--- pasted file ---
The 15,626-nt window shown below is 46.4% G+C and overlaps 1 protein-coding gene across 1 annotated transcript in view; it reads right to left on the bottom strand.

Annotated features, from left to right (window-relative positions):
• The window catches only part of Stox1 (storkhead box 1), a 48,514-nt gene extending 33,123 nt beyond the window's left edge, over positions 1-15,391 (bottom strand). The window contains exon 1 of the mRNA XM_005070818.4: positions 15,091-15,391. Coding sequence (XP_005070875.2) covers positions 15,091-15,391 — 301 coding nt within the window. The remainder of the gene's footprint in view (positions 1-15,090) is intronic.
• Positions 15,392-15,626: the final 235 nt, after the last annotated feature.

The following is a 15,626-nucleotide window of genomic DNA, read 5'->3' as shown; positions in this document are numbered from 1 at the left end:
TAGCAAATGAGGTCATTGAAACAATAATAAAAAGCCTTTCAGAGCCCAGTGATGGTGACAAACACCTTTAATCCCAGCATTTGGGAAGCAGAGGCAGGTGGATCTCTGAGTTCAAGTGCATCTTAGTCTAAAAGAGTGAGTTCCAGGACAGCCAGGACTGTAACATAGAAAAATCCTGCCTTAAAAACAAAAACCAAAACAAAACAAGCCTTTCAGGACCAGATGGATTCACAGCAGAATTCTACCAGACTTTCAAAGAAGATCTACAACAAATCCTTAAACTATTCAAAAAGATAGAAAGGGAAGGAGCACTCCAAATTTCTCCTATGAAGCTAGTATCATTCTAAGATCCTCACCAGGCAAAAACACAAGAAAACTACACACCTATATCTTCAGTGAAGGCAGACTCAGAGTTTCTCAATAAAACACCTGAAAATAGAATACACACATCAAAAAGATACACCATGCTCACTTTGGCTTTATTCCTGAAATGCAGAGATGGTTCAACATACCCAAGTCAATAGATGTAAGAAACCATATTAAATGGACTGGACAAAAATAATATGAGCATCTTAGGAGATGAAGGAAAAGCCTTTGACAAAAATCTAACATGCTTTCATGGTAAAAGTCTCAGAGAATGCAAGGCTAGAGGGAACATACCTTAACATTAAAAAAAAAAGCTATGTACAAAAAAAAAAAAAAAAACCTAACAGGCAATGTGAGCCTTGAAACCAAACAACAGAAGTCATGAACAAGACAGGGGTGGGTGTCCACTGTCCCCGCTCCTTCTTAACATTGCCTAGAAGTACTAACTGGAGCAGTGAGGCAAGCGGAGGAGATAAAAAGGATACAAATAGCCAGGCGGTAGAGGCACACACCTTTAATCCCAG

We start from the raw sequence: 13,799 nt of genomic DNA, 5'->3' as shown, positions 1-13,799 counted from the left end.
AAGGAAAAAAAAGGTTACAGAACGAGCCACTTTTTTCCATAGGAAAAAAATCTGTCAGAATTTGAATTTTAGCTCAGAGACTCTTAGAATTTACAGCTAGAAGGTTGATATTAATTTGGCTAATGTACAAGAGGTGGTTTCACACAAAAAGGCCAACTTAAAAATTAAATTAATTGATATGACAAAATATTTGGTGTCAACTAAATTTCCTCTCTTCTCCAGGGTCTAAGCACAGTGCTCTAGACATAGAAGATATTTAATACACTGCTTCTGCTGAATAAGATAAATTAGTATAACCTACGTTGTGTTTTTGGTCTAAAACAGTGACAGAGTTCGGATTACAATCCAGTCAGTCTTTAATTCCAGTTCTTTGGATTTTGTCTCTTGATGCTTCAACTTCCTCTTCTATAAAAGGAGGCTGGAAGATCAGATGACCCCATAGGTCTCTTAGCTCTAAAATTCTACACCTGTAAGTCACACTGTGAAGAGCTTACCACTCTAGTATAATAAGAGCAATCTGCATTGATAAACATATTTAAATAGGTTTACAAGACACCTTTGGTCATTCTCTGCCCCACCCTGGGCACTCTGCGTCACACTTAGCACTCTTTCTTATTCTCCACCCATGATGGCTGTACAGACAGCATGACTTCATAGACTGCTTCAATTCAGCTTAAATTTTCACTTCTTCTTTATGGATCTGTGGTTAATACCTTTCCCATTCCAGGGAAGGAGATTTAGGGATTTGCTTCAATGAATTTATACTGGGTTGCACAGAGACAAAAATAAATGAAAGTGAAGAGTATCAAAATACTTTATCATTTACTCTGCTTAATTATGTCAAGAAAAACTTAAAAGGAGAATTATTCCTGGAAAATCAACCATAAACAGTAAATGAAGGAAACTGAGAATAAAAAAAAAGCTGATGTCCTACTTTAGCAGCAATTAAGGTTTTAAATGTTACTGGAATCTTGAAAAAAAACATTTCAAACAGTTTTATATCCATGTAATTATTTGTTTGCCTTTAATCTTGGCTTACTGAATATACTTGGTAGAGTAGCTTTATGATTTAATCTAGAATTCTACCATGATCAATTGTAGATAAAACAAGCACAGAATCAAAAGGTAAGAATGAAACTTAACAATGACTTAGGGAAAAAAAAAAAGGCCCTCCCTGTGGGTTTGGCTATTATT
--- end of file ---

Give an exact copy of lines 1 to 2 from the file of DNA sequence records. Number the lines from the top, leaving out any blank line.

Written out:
The 15,626-nt window shown below is 46.4% G+C and overlaps 1 protein-coding gene across 1 annotated transcript in view; it reads right to left on the bottom strand.

Annotated features, from left to right (window-relative positions):